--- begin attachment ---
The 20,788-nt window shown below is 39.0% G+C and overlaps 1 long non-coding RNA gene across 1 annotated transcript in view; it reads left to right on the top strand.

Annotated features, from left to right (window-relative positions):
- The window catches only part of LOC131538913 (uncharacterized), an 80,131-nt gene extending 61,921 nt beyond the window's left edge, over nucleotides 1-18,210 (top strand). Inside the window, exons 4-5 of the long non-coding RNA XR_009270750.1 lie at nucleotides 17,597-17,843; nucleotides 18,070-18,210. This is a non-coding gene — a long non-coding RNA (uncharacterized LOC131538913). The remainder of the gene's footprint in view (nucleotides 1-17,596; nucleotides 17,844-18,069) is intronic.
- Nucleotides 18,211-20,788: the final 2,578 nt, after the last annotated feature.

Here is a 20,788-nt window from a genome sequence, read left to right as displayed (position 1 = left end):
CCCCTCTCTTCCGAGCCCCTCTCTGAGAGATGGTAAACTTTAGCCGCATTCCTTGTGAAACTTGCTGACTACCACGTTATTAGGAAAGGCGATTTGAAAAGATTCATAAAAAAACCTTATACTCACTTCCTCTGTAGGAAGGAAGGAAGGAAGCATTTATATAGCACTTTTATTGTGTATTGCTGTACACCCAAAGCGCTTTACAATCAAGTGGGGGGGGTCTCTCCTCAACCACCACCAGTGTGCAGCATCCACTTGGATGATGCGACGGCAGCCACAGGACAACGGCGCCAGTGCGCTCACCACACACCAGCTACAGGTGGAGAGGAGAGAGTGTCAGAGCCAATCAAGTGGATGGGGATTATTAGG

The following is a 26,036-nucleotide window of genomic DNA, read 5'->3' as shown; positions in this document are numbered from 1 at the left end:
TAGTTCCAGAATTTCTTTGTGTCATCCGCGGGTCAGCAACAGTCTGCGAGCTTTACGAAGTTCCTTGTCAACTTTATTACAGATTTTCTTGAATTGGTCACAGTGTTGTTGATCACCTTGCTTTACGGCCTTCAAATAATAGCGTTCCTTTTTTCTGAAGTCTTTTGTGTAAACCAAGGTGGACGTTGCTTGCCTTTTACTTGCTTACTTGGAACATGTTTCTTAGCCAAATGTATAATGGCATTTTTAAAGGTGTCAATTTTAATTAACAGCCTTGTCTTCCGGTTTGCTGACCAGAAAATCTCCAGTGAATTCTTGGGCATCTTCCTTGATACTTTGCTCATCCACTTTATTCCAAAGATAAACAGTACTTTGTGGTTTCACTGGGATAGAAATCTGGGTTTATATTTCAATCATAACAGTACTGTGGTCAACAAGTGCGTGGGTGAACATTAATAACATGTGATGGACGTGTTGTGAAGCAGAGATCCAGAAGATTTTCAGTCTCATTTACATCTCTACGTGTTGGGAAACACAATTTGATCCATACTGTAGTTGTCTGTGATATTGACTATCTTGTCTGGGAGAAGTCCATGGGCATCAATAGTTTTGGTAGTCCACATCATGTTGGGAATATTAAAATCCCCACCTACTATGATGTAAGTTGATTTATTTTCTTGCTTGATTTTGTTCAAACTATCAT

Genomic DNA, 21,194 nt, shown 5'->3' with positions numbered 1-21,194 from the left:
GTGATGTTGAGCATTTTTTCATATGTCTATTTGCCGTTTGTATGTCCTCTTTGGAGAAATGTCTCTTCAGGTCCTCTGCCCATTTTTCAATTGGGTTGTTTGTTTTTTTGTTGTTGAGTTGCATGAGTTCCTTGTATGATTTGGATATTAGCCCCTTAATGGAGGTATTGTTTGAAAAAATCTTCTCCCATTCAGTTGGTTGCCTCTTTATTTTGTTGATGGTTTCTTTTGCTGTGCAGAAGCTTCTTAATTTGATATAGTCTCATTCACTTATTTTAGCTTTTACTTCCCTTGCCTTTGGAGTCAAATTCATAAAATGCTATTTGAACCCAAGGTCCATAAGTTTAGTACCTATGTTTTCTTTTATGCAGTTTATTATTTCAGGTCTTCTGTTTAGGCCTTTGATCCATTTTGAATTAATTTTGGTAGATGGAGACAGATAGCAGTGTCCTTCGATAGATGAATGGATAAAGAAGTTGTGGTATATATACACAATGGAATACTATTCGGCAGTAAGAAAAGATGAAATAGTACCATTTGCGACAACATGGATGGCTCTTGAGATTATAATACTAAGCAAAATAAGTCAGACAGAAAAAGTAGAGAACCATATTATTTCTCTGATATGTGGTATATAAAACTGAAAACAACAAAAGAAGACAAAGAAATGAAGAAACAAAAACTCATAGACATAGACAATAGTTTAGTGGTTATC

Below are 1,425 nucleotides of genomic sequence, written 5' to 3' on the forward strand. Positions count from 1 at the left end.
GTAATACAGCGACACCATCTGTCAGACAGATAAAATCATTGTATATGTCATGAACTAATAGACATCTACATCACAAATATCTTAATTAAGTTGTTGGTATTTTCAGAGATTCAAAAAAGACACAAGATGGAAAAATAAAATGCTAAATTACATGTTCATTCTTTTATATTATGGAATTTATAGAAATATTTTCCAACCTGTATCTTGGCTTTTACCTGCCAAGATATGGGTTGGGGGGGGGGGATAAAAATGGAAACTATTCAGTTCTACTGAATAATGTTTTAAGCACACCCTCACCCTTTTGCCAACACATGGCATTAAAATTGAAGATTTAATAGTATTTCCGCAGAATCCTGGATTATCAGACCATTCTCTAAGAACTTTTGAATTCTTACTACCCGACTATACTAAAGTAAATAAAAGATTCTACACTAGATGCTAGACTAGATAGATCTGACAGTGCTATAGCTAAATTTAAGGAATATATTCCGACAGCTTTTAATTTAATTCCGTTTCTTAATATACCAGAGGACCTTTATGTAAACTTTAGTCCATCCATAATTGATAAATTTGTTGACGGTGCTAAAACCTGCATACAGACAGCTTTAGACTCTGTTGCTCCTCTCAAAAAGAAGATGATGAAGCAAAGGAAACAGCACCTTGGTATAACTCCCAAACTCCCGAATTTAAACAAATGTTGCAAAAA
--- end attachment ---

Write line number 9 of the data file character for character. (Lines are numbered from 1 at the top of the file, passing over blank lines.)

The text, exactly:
Genomic DNA, 21,194 nt, shown 5'->3' with positions numbered 1-21,194 from the left: